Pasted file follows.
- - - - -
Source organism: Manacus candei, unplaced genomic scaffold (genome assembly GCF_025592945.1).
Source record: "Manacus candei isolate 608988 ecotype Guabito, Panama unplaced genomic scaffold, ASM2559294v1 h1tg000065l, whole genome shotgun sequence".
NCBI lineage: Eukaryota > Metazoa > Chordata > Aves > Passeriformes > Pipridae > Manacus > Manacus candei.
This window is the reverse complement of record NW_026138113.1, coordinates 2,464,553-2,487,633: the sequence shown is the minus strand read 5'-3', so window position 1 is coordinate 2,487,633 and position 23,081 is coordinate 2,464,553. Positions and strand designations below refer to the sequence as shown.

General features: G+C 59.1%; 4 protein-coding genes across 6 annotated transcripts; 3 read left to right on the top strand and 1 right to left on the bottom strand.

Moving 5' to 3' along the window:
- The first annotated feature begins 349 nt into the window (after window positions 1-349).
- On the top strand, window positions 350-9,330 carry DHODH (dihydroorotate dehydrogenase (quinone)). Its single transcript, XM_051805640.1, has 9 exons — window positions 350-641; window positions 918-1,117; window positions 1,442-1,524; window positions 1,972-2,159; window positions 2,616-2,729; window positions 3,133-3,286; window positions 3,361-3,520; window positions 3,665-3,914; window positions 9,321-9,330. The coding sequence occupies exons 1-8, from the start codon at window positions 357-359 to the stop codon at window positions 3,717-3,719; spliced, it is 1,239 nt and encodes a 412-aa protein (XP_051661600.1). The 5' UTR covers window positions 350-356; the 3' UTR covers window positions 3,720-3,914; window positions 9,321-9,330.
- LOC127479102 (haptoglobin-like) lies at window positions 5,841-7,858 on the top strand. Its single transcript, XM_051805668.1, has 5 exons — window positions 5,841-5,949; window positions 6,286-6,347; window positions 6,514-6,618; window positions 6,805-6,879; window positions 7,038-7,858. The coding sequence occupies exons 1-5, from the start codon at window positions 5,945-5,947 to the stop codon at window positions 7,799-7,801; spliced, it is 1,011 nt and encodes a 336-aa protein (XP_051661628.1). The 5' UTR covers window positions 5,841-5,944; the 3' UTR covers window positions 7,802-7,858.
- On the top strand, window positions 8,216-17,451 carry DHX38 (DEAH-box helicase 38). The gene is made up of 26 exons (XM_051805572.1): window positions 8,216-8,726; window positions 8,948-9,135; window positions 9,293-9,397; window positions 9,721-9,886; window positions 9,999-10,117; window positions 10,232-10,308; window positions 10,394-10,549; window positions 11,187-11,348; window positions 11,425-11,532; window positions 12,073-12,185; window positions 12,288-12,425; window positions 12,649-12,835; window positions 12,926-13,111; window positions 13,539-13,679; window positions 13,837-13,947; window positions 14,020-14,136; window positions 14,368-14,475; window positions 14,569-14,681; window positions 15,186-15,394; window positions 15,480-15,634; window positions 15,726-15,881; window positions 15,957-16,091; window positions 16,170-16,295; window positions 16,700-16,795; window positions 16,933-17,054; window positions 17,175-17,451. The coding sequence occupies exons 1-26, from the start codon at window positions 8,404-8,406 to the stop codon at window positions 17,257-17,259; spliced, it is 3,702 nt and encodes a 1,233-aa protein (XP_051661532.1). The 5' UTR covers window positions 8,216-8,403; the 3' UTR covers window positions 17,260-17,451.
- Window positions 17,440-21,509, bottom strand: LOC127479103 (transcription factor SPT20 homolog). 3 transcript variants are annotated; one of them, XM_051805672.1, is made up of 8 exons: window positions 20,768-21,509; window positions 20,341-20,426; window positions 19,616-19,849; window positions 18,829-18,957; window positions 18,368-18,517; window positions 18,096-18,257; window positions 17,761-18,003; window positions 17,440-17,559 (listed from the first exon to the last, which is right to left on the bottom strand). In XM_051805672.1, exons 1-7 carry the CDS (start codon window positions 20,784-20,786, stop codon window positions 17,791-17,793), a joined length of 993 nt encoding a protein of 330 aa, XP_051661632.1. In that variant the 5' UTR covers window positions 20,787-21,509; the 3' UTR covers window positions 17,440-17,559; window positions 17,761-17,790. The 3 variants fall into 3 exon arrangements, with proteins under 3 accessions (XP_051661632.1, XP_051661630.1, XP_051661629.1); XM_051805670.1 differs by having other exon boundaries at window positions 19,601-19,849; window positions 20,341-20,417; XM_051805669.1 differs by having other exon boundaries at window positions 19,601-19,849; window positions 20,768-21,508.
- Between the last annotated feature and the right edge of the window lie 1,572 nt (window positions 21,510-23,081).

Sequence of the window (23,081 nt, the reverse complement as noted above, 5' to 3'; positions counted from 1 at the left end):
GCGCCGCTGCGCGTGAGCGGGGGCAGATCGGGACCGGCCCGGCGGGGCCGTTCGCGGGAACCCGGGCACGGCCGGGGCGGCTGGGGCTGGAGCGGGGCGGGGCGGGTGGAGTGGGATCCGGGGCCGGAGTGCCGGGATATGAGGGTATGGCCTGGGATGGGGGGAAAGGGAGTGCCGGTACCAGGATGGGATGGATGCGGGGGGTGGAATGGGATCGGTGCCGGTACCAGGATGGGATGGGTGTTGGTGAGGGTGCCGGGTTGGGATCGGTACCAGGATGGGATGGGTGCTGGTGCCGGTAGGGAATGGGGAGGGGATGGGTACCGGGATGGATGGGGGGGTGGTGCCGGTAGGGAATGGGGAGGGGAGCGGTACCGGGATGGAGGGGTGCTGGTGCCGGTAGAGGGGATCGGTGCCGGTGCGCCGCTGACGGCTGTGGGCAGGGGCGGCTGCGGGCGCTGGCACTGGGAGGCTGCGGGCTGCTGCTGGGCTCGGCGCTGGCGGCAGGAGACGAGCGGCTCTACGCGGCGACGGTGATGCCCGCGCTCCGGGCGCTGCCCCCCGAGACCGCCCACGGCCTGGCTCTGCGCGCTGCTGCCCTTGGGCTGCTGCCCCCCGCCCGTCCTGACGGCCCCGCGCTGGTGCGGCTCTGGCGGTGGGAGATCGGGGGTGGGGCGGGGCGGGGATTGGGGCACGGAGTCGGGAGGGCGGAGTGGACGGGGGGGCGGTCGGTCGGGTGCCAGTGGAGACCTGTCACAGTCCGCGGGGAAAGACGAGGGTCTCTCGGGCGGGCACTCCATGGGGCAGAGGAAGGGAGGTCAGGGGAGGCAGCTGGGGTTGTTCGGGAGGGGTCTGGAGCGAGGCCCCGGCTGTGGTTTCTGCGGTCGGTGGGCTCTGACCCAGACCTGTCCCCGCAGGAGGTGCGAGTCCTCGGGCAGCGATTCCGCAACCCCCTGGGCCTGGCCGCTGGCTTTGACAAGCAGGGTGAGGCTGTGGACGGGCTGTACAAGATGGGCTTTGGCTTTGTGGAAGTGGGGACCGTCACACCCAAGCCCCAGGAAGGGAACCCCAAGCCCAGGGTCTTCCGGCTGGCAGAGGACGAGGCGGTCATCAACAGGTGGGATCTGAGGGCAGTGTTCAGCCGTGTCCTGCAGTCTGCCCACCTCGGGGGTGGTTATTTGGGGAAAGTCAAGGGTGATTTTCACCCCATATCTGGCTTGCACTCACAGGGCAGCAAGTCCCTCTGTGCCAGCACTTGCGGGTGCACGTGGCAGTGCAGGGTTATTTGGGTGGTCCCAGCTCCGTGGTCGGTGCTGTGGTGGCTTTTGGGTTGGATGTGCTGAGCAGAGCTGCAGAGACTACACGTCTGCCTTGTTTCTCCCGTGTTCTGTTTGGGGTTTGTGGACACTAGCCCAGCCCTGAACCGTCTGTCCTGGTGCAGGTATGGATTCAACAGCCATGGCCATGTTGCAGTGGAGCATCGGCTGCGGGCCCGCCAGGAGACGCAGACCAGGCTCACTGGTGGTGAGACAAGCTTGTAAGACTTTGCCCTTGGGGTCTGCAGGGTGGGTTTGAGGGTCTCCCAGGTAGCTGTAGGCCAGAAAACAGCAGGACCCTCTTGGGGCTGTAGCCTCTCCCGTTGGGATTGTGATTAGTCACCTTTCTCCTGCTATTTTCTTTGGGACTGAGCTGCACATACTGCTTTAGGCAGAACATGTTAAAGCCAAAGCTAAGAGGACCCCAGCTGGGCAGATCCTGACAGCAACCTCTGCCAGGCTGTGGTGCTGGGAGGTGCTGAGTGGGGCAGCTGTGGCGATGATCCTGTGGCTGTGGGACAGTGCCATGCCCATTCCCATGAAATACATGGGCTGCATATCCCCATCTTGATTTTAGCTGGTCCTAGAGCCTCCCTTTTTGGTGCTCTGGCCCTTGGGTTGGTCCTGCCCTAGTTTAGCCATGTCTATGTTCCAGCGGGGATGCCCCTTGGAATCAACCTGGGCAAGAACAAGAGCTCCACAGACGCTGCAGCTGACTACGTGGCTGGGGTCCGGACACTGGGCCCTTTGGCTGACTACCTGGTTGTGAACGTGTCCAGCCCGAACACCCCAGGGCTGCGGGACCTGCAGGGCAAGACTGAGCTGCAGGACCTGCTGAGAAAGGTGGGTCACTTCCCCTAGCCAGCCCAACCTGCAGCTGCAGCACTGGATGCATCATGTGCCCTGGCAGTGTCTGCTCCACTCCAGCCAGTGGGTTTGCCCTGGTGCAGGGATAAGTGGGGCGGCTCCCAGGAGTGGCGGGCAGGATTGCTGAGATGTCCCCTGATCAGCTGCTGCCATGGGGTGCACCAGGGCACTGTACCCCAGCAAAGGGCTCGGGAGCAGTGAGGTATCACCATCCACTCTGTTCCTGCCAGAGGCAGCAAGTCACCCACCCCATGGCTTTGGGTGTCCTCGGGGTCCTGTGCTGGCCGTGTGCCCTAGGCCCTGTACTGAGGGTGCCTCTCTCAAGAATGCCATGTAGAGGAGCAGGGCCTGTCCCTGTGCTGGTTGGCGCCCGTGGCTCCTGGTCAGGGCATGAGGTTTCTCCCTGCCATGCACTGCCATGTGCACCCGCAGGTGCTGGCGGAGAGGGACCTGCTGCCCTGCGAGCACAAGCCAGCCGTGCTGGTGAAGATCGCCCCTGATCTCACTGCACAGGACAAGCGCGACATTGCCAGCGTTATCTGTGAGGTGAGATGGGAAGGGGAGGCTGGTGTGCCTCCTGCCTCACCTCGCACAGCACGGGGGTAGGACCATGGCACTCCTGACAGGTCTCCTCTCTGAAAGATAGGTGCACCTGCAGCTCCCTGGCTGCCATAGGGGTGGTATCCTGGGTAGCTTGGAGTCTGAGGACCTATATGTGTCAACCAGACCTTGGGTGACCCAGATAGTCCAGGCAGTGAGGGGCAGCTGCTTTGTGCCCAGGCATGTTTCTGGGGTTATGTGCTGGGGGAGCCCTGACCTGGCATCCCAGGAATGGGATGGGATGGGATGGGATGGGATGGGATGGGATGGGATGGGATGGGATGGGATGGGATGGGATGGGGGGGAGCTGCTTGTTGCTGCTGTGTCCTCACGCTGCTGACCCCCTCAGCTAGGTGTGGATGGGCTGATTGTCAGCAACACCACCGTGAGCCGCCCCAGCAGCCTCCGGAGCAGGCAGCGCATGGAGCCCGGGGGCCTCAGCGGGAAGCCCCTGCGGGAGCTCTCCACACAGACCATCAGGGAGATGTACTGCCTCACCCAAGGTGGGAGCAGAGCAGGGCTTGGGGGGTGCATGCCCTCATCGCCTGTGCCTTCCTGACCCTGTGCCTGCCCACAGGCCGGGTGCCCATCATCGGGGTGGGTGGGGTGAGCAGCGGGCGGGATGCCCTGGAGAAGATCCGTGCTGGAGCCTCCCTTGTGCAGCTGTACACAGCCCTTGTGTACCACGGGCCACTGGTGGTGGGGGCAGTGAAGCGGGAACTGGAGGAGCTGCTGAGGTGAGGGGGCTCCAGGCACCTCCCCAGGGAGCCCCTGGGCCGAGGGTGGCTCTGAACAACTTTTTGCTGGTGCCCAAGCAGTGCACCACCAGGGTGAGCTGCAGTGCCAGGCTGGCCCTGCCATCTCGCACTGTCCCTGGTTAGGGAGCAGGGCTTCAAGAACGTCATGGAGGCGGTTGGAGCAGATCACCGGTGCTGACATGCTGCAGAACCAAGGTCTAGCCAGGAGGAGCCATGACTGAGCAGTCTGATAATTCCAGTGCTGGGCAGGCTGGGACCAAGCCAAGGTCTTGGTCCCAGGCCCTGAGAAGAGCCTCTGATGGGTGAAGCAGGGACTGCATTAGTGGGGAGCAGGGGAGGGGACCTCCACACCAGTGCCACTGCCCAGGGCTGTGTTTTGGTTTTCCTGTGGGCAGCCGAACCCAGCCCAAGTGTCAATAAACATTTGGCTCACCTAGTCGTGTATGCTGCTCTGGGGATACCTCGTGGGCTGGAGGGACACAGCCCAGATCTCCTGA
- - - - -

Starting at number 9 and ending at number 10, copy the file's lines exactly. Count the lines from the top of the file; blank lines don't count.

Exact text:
- LOC127479102 (haptoglobin-like) lies at window positions 5,841-7,858 on the top strand. Its single transcript, XM_051805668.1, has 5 exons — window positions 5,841-5,949; window positions 6,286-6,347; window positions 6,514-6,618; window positions 6,805-6,879; window positions 7,038-7,858. The coding sequence occupies exons 1-5, from the start codon at window positions 5,945-5,947 to the stop codon at window positions 7,799-7,801; spliced, it is 1,011 nt and encodes a 336-aa protein (XP_051661628.1). The 5' UTR covers window positions 5,841-5,944; the 3' UTR covers window positions 7,802-7,858.
- On the top strand, window positions 8,216-17,451 carry DHX38 (DEAH-box helicase 38). The gene is made up of 26 exons (XM_051805572.1): window positions 8,216-8,726; window positions 8,948-9,135; window positions 9,293-9,397; window positions 9,721-9,886; window positions 9,999-10,117; window positions 10,232-10,308; window positions 10,394-10,549; window positions 11,187-11,348; window positions 11,425-11,532; window positions 12,073-12,185; window positions 12,288-12,425; window positions 12,649-12,835; window positions 12,926-13,111; window positions 13,539-13,679; window positions 13,837-13,947; window positions 14,020-14,136; window positions 14,368-14,475; window positions 14,569-14,681; window positions 15,186-15,394; window positions 15,480-15,634; window positions 15,726-15,881; window positions 15,957-16,091; window positions 16,170-16,295; window positions 16,700-16,795; window positions 16,933-17,054; window positions 17,175-17,451. The coding sequence occupies exons 1-26, from the start codon at window positions 8,404-8,406 to the stop codon at window positions 17,257-17,259; spliced, it is 3,702 nt and encodes a 1,233-aa protein (XP_051661532.1). The 5' UTR covers window positions 8,216-8,403; the 3' UTR covers window positions 17,260-17,451.